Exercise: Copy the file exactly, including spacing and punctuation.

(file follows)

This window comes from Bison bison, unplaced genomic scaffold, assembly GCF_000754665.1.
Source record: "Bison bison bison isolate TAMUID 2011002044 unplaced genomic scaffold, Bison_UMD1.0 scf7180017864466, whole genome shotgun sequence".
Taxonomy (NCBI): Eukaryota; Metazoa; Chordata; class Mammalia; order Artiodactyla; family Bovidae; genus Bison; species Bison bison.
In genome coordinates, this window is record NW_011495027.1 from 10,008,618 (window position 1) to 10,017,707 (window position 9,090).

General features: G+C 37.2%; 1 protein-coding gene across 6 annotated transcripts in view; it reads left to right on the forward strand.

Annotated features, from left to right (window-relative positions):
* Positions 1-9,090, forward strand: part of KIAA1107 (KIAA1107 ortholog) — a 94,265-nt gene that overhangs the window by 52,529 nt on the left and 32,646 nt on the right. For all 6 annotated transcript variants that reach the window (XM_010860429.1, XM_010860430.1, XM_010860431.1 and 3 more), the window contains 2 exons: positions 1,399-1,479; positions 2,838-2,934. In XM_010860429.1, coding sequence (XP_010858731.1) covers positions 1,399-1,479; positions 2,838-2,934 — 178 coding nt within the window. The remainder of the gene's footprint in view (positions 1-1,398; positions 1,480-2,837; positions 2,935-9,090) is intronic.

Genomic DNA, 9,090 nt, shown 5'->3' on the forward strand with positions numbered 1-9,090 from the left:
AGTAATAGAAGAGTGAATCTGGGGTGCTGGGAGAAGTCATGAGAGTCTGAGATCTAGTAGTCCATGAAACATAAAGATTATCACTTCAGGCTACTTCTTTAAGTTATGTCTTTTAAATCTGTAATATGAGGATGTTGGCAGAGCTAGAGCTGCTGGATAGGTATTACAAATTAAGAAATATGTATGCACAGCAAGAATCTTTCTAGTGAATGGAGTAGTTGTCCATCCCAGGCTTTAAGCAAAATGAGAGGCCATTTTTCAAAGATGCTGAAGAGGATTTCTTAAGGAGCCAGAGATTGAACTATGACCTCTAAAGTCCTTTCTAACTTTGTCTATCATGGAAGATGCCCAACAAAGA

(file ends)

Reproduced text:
This window comes from Bison bison, unplaced genomic scaffold, assembly GCF_000754665.1.
Source record: "Bison bison bison isolate TAMUID 2011002044 unplaced genomic scaffold, Bison_UMD1.0 scf7180017864466, whole genome shotgun sequence".
Taxonomy (NCBI): Eukaryota; Metazoa; Chordata; class Mammalia; order Artiodactyla; family Bovidae; genus Bison; species Bison bison.
In genome coordinates, this window is record NW_011495027.1 from 10,008,618 (window position 1) to 10,017,707 (window position 9,090).

General features: G+C 37.2%; 1 protein-coding gene across 6 annotated transcripts in view; it reads left to right on the forward strand.

Annotated features, from left to right (window-relative positions):
* Positions 1-9,090, forward strand: part of KIAA1107 (KIAA1107 ortholog) — a 94,265-nt gene that overhangs the window by 52,529 nt on the left and 32,646 nt on the right. For all 6 annotated transcript variants that reach the window (XM_010860429.1, XM_010860430.1, XM_010860431.1 and 3 more), the window contains 2 exons: positions 1,399-1,479; positions 2,838-2,934. In XM_010860429.1, coding sequence (XP_010858731.1) covers positions 1,399-1,479; positions 2,838-2,934 — 178 coding nt within the window. The remainder of the gene's footprint in view (positions 1-1,398; positions 1,480-2,837; positions 2,935-9,090) is intronic.

Genomic DNA, 9,090 nt, shown 5'->3' on the forward strand with positions numbered 1-9,090 from the left:
AGTAATAGAAGAGTGAATCTGGGGTGCTGGGAGAAGTCATGAGAGTCTGAGATCTAGTAGTCCATGAAACATAAAGATTATCACTTCAGGCTACTTCTTTAAGTTATGTCTTTTAAATCTGTAATATGAGGATGTTGGCAGAGCTAGAGCTGCTGGATAGGTATTACAAATTAAGAAATATGTATGCACAGCAAGAATCTTTCTAGTGAATGGAGTAGTTGTCCATCCCAGGCTTTAAGCAAAATGAGAGGCCATTTTTCAAAGATGCTGAAGAGGATTTCTTAAGGAGCCAGAGATTGAACTATGACCTCTAAAGTCCTTTCTAACTTTGTCTATCATGGAAGATGCCCAACAAAGA